– On the question of tonnage, I think the vessel to be constructed necessarily will be rather larger than “ Princess of Tasmania “, if only for the reason that more passenger accommodation will be required. It is the general practice for tenders to be called for the construction of such vessels, and I know of no reason why that practice should not be followed. If it is followed, the Whyalla shipyard will, of course, have an opportunity to tender.
– I direct a question to the Minister representing the Minister for Labour and National Service. Is it a fact that, to date, the Seamen’s Union of Australia has been fined a total of £1,300 on charges arising from disputes in connexion with the Foster award? Is it also a fact that a considerable number of similar charges await hearing? If so, does the Minister believe that such savage penalties imposed by the Commonwealth Industrial Court, which is presided over by a former Liberal Party senator, are conductive to industrial peace?
– I deprecate the bringing into a question about a legal tribunal, the personality in charge of that tribunal and the implication that he would not give a completely impartial judgment in any matter brought before the tribunal. With that statement as a preface I reply to the honorable senator’s question in this way: Charges have been laid from time to time by shipowners against individual seamen who have broken the terms of their award, and who are, under the law of the land as it stands, subject to such charges. In my opinion, it is a proper exercise of the arbitration function that the law relating to it should be used by either side to a dispute, if that side feels that it is aggrieved. It has been the experience of Australia that such a provision is conducive to industrial peace.
– My question is addressed to the Minister representing the Minister for the Army. Will he tell the Senate why the study of foreign languagesat the Royal Military College, Duntroon, has been discontinued? Will the Minister take steps to reintroduce modern languagecourses so that each student has the opportunity to study either one European’ language, in addition to English, or one Asian language?
– Last week I asked theMinister for the Army about this matter because I had noted the point to which
Senator McCallum has referred. The Minister’s reply to rae was as follows: -
Some time ago when the curriculum of the Royal Military College was being reviewed it was considered that foreign language training, although it might be desirable, was not essential. If such were to be reintroduced it would supplant some other subject or subjects. It should be added that the curriculum of the Royal Military College is reviewed every two years by a high-level committee which involves representatives of the universities of Sydney and Melbourne and the Director of the Commonwealth Office of Education.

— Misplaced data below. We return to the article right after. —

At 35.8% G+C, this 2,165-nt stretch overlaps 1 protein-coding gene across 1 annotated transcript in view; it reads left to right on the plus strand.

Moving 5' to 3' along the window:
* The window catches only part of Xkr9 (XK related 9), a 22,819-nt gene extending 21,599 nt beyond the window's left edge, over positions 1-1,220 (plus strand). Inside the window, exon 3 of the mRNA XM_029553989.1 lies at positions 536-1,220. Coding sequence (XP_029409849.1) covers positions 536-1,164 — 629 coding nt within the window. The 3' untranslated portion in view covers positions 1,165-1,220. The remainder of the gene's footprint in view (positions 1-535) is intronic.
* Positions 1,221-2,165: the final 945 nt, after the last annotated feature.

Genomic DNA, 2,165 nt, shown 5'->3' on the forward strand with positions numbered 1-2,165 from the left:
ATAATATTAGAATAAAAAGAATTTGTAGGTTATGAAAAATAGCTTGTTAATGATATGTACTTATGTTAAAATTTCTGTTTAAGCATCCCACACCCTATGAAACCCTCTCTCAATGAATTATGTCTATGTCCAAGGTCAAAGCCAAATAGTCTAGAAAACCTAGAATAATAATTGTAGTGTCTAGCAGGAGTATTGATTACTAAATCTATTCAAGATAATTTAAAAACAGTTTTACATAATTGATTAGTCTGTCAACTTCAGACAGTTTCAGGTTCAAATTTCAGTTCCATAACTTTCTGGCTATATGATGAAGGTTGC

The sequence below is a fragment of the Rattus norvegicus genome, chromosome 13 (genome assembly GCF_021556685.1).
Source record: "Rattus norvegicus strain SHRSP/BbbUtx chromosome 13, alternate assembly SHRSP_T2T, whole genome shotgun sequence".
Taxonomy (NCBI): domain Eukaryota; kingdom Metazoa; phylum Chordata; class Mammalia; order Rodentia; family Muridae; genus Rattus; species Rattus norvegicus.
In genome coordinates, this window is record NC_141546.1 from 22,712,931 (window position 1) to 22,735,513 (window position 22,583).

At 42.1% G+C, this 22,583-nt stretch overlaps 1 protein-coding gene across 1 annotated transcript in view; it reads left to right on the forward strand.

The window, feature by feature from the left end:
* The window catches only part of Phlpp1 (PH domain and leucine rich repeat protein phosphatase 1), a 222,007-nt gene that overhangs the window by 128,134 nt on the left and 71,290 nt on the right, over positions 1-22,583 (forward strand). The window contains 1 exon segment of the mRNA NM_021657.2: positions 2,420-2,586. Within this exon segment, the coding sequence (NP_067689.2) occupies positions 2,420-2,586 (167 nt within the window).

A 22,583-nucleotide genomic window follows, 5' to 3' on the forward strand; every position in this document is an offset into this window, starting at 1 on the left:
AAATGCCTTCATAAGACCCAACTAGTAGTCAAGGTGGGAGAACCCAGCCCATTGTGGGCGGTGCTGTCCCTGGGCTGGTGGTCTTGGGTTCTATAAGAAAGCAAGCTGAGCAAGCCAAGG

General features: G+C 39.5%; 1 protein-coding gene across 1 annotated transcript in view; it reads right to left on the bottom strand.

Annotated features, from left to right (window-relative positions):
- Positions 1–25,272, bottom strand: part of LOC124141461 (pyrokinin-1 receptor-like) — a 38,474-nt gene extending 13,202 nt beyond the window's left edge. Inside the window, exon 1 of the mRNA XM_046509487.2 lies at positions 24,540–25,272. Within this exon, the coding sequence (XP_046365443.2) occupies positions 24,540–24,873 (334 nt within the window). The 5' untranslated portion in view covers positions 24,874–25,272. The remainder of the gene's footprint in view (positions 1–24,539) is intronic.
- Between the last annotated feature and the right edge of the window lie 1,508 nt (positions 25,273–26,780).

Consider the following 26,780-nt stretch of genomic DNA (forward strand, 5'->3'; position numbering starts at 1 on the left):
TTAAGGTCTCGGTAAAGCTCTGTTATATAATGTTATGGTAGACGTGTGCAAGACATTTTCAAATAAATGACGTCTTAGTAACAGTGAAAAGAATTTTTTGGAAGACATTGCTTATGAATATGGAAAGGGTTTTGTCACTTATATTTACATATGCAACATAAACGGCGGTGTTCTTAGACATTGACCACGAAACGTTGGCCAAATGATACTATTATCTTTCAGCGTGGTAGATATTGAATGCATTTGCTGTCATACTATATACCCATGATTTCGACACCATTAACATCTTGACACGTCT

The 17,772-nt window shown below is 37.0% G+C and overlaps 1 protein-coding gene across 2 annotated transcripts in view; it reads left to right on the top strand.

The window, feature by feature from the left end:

All subjects in the existing curriculum are essential and designed to lead to university or institute of technology credits. These would not be achieved if subjects were dropped.
The difficulty in introducing a foreign language is to determine which language, whether the officer would remain proficient and the certainty that he would serve where such a language were used.
– My question is directed to the Minister representing the Minister for External Affairs. In view of a New York report dated 4th September, appearing in the Adelaide “ Advertiser “ on Monday last, referring to widespread activities by Soviet scientists in Antarctica, will the Minister give the Parliament an assurance that the facilities granted to the Soviet Union for exploration work within the Australian Antarctic Territory during the International Geophysical Year are not being exceeded? Is the Soviet Union still occupying bases established on what is regarded as Australian Antarctic Territory, and which this Government gave permission for the Union of Soviet Socialist Republics to use during that period?
– The question asked will very largely be answered in the terms of the Antarctic Treaty Bill which is to be introduced, I hope, into the Senate this morning. In anticipation of the introduction of that bill, I would reply to the question in this way: No new bases have been established by the Soviet Union in what we regard as Australian Antarctic Territory. There is activity from the bases which that country has established in what we regard as Australian Antarctic Territory.
asked the Minister representing the Minister for Trade, upon notice -
– The Minister for Trade has now informed me as follows: -
If the statement by the delegate to the National Farmers’ Union of Australia has been reported correctly, he has erroneously referred to the lifting of tariffs. There has been no change in tariffs on ordinary products. I assume the reference was meant to be to the removal of import licensing controls from most products including dairy products as from 23rd February, I960.